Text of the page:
Software developer and consulting entrepreneur Roger Obando credits his Costa Rican immigrant parents for making their American dream his reality. The serial entrepreneur is a graduate of Duke University’s class of 2000 where he earned his B.A. in computer science, visual design. After various entrepreneurial endeavors, Roger Obando served as co-founder and CTO of the cannabis industry customer relationship management software brand Baker Technologies.
With five years of cannabis experience under his belt, Obando now hopes to do the same for underrepresented communities that his parents did for him. In his book, The Highest Common Denominator, the entrepreneur aims to shed light on why a lack of people of color exists in cannabis—and why they should enter now.
Roger Obando, who spent five years building Baker to a nine-figure exit, said he is inspired to create more diversity in the emerging space. “I feel like it was almost a bit of my responsibility to shed some light on things that I’ve seen, both in the industry and within our own communities of color, that are preventing people from finding these opportunities.”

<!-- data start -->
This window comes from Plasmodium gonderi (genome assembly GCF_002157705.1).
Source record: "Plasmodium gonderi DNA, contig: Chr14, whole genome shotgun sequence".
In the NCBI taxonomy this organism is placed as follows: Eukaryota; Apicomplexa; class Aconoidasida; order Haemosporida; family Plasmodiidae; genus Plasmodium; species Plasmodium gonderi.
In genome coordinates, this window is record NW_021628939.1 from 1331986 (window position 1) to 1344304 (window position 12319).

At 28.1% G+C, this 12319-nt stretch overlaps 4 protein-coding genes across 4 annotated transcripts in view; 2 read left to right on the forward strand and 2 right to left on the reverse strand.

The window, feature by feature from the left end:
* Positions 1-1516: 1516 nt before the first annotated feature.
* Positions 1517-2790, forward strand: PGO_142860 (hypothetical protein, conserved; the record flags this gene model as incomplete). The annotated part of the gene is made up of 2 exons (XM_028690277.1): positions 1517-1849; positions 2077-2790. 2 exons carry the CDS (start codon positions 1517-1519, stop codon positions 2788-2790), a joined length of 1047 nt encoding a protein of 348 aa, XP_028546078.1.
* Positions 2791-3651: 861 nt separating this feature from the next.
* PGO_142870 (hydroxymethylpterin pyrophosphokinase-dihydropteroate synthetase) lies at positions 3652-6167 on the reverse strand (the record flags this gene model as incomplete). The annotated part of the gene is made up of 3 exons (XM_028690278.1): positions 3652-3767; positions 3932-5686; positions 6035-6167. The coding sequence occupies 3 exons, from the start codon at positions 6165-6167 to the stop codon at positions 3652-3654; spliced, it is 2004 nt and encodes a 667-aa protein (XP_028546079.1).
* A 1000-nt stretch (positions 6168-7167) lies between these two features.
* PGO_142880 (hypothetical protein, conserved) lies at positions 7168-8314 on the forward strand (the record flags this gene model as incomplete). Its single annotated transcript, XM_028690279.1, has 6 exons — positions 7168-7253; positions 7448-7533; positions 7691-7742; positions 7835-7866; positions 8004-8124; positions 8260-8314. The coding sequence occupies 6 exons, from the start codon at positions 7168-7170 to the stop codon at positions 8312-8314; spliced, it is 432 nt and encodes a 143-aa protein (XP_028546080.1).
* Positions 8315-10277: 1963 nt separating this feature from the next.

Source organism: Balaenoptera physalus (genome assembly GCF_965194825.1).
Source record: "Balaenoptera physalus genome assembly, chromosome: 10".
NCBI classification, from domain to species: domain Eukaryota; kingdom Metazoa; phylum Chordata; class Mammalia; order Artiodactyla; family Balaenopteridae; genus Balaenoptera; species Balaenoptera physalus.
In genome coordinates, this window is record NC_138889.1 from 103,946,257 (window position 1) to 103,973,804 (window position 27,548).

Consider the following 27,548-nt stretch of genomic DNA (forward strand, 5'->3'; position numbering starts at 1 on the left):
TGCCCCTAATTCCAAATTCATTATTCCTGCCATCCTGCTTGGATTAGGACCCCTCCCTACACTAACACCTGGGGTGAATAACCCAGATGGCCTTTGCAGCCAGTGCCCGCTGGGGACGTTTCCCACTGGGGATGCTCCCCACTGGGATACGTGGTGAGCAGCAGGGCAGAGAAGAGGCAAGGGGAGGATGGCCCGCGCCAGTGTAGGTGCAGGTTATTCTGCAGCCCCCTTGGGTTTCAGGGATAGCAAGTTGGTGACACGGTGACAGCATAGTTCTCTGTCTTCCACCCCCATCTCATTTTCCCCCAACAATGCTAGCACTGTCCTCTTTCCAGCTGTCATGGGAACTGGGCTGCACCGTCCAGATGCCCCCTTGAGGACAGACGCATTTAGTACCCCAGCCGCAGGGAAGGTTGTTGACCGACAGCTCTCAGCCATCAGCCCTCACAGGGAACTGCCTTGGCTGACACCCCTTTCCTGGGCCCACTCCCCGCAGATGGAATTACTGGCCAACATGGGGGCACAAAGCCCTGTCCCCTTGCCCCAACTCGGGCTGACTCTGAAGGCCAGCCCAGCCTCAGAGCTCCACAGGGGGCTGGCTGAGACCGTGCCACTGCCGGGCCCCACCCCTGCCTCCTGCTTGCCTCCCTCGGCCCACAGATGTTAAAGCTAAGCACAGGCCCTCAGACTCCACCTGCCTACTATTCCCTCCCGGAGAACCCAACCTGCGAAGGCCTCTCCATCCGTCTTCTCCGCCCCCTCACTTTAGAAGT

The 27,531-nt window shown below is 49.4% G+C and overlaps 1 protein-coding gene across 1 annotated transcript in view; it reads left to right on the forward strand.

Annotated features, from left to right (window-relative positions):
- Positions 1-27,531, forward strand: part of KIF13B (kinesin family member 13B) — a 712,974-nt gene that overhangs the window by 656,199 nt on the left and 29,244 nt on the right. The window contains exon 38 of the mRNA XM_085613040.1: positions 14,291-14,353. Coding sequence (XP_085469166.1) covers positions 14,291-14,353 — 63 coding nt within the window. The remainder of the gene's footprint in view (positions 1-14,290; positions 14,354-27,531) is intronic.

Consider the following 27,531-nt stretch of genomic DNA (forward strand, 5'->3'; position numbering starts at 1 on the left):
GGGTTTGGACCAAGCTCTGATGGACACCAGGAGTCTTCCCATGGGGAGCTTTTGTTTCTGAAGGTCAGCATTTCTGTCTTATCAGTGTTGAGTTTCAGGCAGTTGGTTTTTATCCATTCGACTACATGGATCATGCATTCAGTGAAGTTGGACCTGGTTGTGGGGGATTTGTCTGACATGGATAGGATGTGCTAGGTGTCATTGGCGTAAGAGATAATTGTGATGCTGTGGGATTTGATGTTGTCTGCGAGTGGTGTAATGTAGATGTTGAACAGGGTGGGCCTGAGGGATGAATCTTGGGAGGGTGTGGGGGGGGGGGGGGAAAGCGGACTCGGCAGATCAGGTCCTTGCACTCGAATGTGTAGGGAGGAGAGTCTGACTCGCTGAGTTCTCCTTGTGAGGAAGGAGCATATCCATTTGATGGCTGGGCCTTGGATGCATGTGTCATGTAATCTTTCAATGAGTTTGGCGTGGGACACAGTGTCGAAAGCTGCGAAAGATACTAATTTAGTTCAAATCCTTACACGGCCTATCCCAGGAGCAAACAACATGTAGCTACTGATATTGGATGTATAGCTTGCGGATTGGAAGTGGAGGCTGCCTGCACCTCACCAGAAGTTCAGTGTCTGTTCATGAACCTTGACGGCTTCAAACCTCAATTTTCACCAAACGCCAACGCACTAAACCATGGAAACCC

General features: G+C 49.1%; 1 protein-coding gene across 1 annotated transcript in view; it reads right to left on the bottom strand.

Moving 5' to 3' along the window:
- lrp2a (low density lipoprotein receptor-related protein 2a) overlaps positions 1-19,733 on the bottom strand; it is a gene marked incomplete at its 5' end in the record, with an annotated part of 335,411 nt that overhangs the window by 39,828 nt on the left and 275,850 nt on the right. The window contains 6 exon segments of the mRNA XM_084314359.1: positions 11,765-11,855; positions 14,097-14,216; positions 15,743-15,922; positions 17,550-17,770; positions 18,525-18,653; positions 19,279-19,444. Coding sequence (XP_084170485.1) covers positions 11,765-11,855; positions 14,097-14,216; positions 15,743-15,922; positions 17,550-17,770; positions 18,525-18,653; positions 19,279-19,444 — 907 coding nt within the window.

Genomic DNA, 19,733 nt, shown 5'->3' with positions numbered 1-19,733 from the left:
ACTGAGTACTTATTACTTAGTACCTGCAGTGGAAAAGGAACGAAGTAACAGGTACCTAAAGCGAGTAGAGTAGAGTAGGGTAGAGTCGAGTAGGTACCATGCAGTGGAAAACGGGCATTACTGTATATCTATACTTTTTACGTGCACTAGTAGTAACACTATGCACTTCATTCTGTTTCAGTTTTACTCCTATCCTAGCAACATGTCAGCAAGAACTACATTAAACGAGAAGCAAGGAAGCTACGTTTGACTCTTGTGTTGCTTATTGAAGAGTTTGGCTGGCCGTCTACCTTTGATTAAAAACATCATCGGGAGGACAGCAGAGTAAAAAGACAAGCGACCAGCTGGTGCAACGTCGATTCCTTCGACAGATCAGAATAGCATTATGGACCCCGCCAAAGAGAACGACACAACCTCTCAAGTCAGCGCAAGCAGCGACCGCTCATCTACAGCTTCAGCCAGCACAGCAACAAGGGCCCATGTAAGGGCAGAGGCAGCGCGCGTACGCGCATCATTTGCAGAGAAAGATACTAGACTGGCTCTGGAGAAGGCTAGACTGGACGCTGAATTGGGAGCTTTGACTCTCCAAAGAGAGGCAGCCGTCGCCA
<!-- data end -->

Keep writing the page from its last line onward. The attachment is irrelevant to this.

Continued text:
In The Highest Common Denominator, the New Jersey-raised Obando highlights several restraints he believes hold back underrepresented communities from entering cannabis. One that can be seen as a gift and a curse is the idea of one’s tribe.
He writes that your tribe is “that group to which you were born, or belong, or mirror, at least on the surface.” While pivotal to a person’s development, the author goes on to highlight how the tribe defines a person, but not entirely. “…your tribe is part of you, but you are not your tribe.” He elaborated, “You are you. And you are capable of defining your own limits. You can, should, and must characterize yourself.”
Author: Andrew Ward / High Times